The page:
For the uninitiated, I should explain what a Saggar is, it is a big piece of pottery that smaller pottery is sealed in. Traditionally this was done in Stoke on Trent to protect the pottery from the coal fire that they fired their kilns with. Modern Potters use them to get a reduction environment inside an electric kiln, this stops the kiln from getting damaged and brings some different effects to the pots.
I threw a a saggar a few years ago and it has been sat on the top shelf on my studio for a few years now, not really having the confidence to use it, as I was afraid I would damage my kiln regardless of it being sealed. I also didn’t take many photos because I wanted to do it in secret as I was convinced it would go wrong and in some ways it did.
The kiln was fired to 1200C (2192F) which was cone 7 flat due to the fact my kiln doesn’t fire very fast so cone7 always drops and I don’t have a cone 8 to check it. In the Saggar I had a mixture of seaweed, blackcurrant branches and lump charcoal rather than briquettes. Everything is separated by seashells so the don’t stick to each other.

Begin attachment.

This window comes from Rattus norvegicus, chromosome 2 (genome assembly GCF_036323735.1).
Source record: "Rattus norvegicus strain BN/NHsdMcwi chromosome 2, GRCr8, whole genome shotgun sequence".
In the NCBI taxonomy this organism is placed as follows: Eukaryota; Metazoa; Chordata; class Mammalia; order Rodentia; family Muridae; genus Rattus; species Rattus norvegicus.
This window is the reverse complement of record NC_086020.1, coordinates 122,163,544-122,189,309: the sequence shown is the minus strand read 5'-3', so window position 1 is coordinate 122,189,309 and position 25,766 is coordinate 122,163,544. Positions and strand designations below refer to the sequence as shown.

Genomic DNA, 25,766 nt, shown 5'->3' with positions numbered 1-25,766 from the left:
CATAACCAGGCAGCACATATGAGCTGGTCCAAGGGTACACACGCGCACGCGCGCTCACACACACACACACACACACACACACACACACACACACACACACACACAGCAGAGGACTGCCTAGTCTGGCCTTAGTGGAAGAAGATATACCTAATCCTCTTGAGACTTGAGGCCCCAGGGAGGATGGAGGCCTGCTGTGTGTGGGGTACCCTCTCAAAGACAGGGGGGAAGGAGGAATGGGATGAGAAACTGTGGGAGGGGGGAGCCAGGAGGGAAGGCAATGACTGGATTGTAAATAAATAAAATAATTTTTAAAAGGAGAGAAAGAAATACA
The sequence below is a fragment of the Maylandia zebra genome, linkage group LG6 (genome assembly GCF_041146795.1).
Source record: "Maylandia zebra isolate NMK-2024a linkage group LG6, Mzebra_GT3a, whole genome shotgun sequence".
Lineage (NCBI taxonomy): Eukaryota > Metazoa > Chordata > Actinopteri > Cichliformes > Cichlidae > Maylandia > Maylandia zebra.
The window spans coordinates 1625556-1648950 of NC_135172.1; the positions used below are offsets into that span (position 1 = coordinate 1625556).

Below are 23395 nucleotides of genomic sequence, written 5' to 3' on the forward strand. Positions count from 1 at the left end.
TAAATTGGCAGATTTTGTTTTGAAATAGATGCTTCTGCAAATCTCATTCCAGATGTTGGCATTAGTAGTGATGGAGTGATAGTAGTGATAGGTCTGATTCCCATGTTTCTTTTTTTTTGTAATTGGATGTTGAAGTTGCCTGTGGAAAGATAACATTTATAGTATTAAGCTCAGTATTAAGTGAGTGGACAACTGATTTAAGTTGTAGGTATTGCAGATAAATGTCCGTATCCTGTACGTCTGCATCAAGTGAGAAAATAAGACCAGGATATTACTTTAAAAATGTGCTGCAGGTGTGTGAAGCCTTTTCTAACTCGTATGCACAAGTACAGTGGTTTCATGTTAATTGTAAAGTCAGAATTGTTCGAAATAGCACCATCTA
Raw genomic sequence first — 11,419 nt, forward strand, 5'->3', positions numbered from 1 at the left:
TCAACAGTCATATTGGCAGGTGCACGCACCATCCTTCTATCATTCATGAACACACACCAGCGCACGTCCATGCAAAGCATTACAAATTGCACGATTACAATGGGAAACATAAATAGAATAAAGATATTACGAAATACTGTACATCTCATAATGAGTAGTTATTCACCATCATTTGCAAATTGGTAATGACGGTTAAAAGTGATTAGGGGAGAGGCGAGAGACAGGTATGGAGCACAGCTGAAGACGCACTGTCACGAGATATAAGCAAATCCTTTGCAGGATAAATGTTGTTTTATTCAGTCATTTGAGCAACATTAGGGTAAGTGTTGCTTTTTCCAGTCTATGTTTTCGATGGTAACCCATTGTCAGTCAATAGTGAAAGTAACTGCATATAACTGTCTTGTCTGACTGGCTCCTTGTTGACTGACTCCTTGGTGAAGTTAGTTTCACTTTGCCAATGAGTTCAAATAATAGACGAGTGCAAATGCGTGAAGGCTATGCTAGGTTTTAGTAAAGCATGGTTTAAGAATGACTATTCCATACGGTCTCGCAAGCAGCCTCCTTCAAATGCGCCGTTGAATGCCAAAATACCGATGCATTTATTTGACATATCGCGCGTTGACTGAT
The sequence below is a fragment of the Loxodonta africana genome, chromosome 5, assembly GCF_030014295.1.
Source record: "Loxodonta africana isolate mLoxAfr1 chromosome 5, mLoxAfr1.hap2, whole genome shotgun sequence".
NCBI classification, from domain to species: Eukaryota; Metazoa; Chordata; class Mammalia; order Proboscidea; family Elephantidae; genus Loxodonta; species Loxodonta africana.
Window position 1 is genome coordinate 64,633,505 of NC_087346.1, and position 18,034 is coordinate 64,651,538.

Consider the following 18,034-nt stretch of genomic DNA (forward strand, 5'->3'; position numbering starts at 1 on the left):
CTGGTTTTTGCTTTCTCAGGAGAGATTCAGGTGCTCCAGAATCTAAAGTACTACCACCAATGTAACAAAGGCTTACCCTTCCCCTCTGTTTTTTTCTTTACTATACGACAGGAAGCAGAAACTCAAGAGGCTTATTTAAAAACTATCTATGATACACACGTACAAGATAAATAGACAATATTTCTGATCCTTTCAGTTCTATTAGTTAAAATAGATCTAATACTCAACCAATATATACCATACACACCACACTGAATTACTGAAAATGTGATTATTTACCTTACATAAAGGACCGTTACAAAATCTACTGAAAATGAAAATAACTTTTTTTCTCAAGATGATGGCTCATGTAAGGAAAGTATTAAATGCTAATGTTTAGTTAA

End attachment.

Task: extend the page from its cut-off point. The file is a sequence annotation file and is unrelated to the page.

When I first opened it my heart sunk, it was dark gloomy and my saggar split down the middle. It was it was only once I lifted them into daylight, that I could see how amazing the results were, and there was no real damage to my kiln or kiln shelf.
This pot like all wonky pots is a mixture of stoneware and earthenware clays with added homemade grog, splashed with porcelain slip.
And now for all the results:
So in conclusion…
I really want to fire in a saggar again but my saggar is an ex saggar, so I will have to make some new ones and seal them with wadding material rather than just my normal clay as I don’t have alumina in stock.
I will probably make them with a slab roller as there is one at my day job. And then fire everything separately so I can understand what each one is doing, there are also other materials I want to test in the saggar.